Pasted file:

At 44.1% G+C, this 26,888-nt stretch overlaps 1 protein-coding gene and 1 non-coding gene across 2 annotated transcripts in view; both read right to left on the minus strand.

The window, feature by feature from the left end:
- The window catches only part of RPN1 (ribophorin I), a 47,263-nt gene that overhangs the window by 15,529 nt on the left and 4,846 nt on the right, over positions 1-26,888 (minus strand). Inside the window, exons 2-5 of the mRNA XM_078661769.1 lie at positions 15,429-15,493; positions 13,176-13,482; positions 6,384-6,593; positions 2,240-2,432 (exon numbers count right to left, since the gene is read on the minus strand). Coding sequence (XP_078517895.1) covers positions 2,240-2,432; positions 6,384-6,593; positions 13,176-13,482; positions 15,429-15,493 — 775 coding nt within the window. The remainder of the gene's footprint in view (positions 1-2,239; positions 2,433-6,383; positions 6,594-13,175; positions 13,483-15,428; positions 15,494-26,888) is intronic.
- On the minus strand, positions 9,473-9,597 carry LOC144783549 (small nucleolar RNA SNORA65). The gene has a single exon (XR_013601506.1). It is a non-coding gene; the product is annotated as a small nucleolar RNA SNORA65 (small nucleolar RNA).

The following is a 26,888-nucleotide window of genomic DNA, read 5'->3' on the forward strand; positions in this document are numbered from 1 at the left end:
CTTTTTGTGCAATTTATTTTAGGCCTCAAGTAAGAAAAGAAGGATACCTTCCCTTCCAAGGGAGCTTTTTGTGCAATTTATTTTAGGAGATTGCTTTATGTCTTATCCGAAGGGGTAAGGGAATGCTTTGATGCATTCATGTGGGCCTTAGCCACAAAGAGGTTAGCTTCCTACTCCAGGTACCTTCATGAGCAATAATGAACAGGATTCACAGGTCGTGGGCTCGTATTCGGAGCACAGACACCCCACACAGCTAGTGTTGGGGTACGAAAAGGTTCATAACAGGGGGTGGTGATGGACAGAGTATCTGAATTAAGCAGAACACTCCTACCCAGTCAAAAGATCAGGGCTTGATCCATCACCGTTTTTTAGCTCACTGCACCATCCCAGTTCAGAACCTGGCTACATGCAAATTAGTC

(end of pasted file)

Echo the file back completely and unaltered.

At 44.1% G+C, this 26,888-nt stretch overlaps 1 protein-coding gene and 1 non-coding gene across 2 annotated transcripts in view; both read right to left on the minus strand.

The window, feature by feature from the left end:
- The window catches only part of RPN1 (ribophorin I), a 47,263-nt gene that overhangs the window by 15,529 nt on the left and 4,846 nt on the right, over positions 1-26,888 (minus strand). Inside the window, exons 2-5 of the mRNA XM_078661769.1 lie at positions 15,429-15,493; positions 13,176-13,482; positions 6,384-6,593; positions 2,240-2,432 (exon numbers count right to left, since the gene is read on the minus strand). Coding sequence (XP_078517895.1) covers positions 2,240-2,432; positions 6,384-6,593; positions 13,176-13,482; positions 15,429-15,493 — 775 coding nt within the window. The remainder of the gene's footprint in view (positions 1-2,239; positions 2,433-6,383; positions 6,594-13,175; positions 13,483-15,428; positions 15,494-26,888) is intronic.
- On the minus strand, positions 9,473-9,597 carry LOC144783549 (small nucleolar RNA SNORA65). The gene has a single exon (XR_013601506.1). It is a non-coding gene; the product is annotated as a small nucleolar RNA SNORA65 (small nucleolar RNA).

The following is a 26,888-nucleotide window of genomic DNA, read 5'->3' on the forward strand; positions in this document are numbered from 1 at the left end:
CTTTTTGTGCAATTTATTTTAGGCCTCAAGTAAGAAAAGAAGGATACCTTCCCTTCCAAGGGAGCTTTTTGTGCAATTTATTTTAGGAGATTGCTTTATGTCTTATCCGAAGGGGTAAGGGAATGCTTTGATGCATTCATGTGGGCCTTAGCCACAAAGAGGTTAGCTTCCTACTCCAGGTACCTTCATGAGCAATAATGAACAGGATTCACAGGTCGTGGGCTCGTATTCGGAGCACAGACACCCCACACAGCTAGTGTTGGGGTACGAAAAGGTTCATAACAGGGGGTGGTGATGGACAGAGTATCTGAATTAAGCAGAACACTCCTACCCAGTCAAAAGATCAGGGCTTGATCCATCACCGTTTTTTAGCTCACTGCACCATCCCAGTTCAGAACCTGGCTACATGCAAATTAGTC